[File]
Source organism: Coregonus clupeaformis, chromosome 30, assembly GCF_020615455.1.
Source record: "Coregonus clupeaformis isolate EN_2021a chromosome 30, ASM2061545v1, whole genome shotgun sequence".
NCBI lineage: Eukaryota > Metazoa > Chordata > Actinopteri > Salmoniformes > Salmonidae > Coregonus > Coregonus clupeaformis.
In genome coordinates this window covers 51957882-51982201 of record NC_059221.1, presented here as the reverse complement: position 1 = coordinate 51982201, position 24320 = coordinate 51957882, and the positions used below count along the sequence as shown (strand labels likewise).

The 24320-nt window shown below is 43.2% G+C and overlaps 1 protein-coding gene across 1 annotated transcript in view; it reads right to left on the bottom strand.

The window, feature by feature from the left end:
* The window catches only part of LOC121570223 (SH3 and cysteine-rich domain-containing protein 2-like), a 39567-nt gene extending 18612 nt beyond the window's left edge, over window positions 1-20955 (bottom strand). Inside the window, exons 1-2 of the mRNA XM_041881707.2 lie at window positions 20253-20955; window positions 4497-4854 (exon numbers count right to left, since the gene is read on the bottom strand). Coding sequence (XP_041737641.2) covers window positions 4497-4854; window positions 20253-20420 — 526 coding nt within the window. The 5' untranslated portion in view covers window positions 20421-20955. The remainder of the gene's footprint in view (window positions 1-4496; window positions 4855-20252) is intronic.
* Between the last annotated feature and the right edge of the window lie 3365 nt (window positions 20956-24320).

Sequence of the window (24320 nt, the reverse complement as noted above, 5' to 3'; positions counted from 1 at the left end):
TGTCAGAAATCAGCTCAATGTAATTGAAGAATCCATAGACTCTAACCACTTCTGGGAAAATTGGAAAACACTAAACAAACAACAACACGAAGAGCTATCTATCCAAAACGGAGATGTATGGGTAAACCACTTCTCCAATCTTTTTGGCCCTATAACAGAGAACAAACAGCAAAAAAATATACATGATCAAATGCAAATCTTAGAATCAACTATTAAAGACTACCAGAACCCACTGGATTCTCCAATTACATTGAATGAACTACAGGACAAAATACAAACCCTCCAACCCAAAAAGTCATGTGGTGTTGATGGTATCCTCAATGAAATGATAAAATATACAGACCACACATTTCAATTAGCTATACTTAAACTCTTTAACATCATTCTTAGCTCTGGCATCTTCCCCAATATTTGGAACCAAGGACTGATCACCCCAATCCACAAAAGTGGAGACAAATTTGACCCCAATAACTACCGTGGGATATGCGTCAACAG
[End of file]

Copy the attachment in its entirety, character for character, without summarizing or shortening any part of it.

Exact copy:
Source organism: Coregonus clupeaformis, chromosome 30, assembly GCF_020615455.1.
Source record: "Coregonus clupeaformis isolate EN_2021a chromosome 30, ASM2061545v1, whole genome shotgun sequence".
NCBI lineage: Eukaryota > Metazoa > Chordata > Actinopteri > Salmoniformes > Salmonidae > Coregonus > Coregonus clupeaformis.
In genome coordinates this window covers 51957882-51982201 of record NC_059221.1, presented here as the reverse complement: position 1 = coordinate 51982201, position 24320 = coordinate 51957882, and the positions used below count along the sequence as shown (strand labels likewise).

The 24320-nt window shown below is 43.2% G+C and overlaps 1 protein-coding gene across 1 annotated transcript in view; it reads right to left on the bottom strand.

The window, feature by feature from the left end:
* The window catches only part of LOC121570223 (SH3 and cysteine-rich domain-containing protein 2-like), a 39567-nt gene extending 18612 nt beyond the window's left edge, over window positions 1-20955 (bottom strand). Inside the window, exons 1-2 of the mRNA XM_041881707.2 lie at window positions 20253-20955; window positions 4497-4854 (exon numbers count right to left, since the gene is read on the bottom strand). Coding sequence (XP_041737641.2) covers window positions 4497-4854; window positions 20253-20420 — 526 coding nt within the window. The 5' untranslated portion in view covers window positions 20421-20955. The remainder of the gene's footprint in view (window positions 1-4496; window positions 4855-20252) is intronic.
* Between the last annotated feature and the right edge of the window lie 3365 nt (window positions 20956-24320).

Sequence of the window (24320 nt, the reverse complement as noted above, 5' to 3'; positions counted from 1 at the left end):
TGTCAGAAATCAGCTCAATGTAATTGAAGAATCCATAGACTCTAACCACTTCTGGGAAAATTGGAAAACACTAAACAAACAACAACACGAAGAGCTATCTATCCAAAACGGAGATGTATGGGTAAACCACTTCTCCAATCTTTTTGGCCCTATAACAGAGAACAAACAGCAAAAAAATATACATGATCAAATGCAAATCTTAGAATCAACTATTAAAGACTACCAGAACCCACTGGATTCTCCAATTACATTGAATGAACTACAGGACAAAATACAAACCCTCCAACCCAAAAAGTCATGTGGTGTTGATGGTATCCTCAATGAAATGATAAAATATACAGACCACACATTTCAATTAGCTATACTTAAACTCTTTAACATCATTCTTAGCTCTGGCATCTTCCCCAATATTTGGAACCAAGGACTGATCACCCCAATCCACAAAAGTGGAGACAAATTTGACCCCAATAACTACCGTGGGATATGCGTCAACAG